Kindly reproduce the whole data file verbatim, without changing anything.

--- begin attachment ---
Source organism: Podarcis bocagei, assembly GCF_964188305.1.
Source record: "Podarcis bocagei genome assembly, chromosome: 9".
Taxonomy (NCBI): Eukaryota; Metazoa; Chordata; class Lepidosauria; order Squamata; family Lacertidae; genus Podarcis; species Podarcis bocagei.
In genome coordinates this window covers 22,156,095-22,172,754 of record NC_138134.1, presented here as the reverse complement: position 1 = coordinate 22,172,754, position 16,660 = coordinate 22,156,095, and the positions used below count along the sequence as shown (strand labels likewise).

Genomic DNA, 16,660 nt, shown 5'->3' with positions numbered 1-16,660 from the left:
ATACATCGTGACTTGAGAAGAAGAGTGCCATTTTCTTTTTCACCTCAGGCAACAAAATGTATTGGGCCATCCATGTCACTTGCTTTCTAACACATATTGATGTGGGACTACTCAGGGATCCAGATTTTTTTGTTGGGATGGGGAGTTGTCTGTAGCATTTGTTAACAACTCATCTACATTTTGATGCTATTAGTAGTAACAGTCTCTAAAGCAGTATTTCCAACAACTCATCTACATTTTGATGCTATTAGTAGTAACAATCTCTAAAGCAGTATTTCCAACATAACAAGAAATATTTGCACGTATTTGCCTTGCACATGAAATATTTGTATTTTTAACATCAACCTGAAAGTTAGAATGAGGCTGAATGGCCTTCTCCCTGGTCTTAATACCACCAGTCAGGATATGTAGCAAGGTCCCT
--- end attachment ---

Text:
Source organism: Podarcis bocagei, assembly GCF_964188305.1.
Source record: "Podarcis bocagei genome assembly, chromosome: 9".
Taxonomy (NCBI): Eukaryota; Metazoa; Chordata; class Lepidosauria; order Squamata; family Lacertidae; genus Podarcis; species Podarcis bocagei.
In genome coordinates this window covers 22,156,095-22,172,754 of record NC_138134.1, presented here as the reverse complement: position 1 = coordinate 22,172,754, position 16,660 = coordinate 22,156,095, and the positions used below count along the sequence as shown (strand labels likewise).

Genomic DNA, 16,660 nt, shown 5'->3' with positions numbered 1-16,660 from the left:
ATACATCGTGACTTGAGAAGAAGAGTGCCATTTTCTTTTTCACCTCAGGCAACAAAATGTATTGGGCCATCCATGTCACTTGCTTTCTAACACATATTGATGTGGGACTACTCAGGGATCCAGATTTTTTTGTTGGGATGGGGAGTTGTCTGTAGCATTTGTTAACAACTCATCTACATTTTGATGCTATTAGTAGTAACAGTCTCTAAAGCAGTATTTCCAACAACTCATCTACATTTTGATGCTATTAGTAGTAACAATCTCTAAAGCAGTATTTCCAACATAACAAGAAATATTTGCACGTATTTGCCTTGCACATGAAATATTTGTATTTTTAACATCAACCTGAAAGTTAGAATGAGGCTGAATGGCCTTCTCCCTGGTCTTAATACCACCAGTCAGGATATGTAGCAAGGTCCCT